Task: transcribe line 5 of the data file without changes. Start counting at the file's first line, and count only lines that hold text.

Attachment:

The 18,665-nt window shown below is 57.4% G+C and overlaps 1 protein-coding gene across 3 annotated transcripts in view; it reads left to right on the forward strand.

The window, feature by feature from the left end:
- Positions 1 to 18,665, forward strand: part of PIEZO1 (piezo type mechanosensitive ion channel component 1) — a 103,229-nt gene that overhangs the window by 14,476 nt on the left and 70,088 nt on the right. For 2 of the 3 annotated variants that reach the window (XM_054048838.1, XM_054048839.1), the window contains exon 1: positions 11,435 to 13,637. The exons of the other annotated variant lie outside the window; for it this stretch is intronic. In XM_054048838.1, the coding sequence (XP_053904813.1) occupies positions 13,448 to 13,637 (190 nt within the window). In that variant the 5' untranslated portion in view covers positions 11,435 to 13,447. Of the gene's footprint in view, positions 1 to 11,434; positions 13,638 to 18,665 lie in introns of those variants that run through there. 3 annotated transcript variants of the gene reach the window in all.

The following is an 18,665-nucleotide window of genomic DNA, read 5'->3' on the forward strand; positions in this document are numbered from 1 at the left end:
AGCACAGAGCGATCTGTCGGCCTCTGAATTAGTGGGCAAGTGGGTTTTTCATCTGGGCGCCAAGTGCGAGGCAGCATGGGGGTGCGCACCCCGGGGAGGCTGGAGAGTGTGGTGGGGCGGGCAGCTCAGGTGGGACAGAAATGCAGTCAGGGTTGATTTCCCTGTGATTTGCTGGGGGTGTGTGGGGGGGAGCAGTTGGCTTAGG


AGCACAGAGCGATCTGTCGGCCTCTGAATTAGTGGGCAAGTGGGTTTTTCATCTGGGCGCCAAGTGCGAGGCAGCATGGGGGTGCGCACCCCGGGGAGGCTGGAGAGTGTGGTGGGGCGGGCAGCTCAGGTGGGACAGAAATGCAGTCAGGGTTGATTTCCCTGTGATTTGCTGGGGGTGTGTGGGGGGGAGCAGTTGGCTTAGG